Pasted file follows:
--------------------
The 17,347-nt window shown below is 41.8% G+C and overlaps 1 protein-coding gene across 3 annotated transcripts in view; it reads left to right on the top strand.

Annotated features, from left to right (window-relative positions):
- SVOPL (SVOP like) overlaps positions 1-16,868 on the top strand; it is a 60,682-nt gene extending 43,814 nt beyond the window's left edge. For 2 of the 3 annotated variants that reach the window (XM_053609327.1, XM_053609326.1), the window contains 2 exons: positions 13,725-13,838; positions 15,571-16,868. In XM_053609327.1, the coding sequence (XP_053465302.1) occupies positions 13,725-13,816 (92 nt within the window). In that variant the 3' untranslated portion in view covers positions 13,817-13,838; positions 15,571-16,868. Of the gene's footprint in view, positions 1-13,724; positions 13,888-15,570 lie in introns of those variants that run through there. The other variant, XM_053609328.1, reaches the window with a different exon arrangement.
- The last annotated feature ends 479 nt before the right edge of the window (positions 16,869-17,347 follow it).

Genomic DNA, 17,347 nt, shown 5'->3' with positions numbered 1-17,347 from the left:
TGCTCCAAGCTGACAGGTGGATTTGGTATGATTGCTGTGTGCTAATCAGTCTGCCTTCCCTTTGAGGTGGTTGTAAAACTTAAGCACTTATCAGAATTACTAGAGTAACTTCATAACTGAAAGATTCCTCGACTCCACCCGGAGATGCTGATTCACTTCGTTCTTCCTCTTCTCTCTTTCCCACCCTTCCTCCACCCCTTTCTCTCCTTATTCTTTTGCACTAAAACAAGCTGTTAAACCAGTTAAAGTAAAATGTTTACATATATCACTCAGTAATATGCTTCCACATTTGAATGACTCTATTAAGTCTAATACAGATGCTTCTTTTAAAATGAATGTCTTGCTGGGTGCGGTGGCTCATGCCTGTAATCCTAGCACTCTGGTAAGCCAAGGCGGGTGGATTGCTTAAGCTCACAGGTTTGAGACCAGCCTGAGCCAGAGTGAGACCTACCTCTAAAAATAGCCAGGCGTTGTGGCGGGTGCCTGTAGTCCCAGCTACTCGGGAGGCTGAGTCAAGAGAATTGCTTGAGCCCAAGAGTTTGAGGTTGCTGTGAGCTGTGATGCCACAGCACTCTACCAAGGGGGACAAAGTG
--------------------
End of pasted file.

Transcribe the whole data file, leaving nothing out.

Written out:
The 17,347-nt window shown below is 41.8% G+C and overlaps 1 protein-coding gene across 3 annotated transcripts in view; it reads left to right on the top strand.

Annotated features, from left to right (window-relative positions):
- SVOPL (SVOP like) overlaps positions 1-16,868 on the top strand; it is a 60,682-nt gene extending 43,814 nt beyond the window's left edge. For 2 of the 3 annotated variants that reach the window (XM_053609327.1, XM_053609326.1), the window contains 2 exons: positions 13,725-13,838; positions 15,571-16,868. In XM_053609327.1, the coding sequence (XP_053465302.1) occupies positions 13,725-13,816 (92 nt within the window). In that variant the 3' untranslated portion in view covers positions 13,817-13,838; positions 15,571-16,868. Of the gene's footprint in view, positions 1-13,724; positions 13,888-15,570 lie in introns of those variants that run through there. The other variant, XM_053609328.1, reaches the window with a different exon arrangement.
- The last annotated feature ends 479 nt before the right edge of the window (positions 16,869-17,347 follow it).

Genomic DNA, 17,347 nt, shown 5'->3' with positions numbered 1-17,347 from the left:
TGCTCCAAGCTGACAGGTGGATTTGGTATGATTGCTGTGTGCTAATCAGTCTGCCTTCCCTTTGAGGTGGTTGTAAAACTTAAGCACTTATCAGAATTACTAGAGTAACTTCATAACTGAAAGATTCCTCGACTCCACCCGGAGATGCTGATTCACTTCGTTCTTCCTCTTCTCTCTTTCCCACCCTTCCTCCACCCCTTTCTCTCCTTATTCTTTTGCACTAAAACAAGCTGTTAAACCAGTTAAAGTAAAATGTTTACATATATCACTCAGTAATATGCTTCCACATTTGAATGACTCTATTAAGTCTAATACAGATGCTTCTTTTAAAATGAATGTCTTGCTGGGTGCGGTGGCTCATGCCTGTAATCCTAGCACTCTGGTAAGCCAAGGCGGGTGGATTGCTTAAGCTCACAGGTTTGAGACCAGCCTGAGCCAGAGTGAGACCTACCTCTAAAAATAGCCAGGCGTTGTGGCGGGTGCCTGTAGTCCCAGCTACTCGGGAGGCTGAGTCAAGAGAATTGCTTGAGCCCAAGAGTTTGAGGTTGCTGTGAGCTGTGATGCCACAGCACTCTACCAAGGGGGACAAAGTG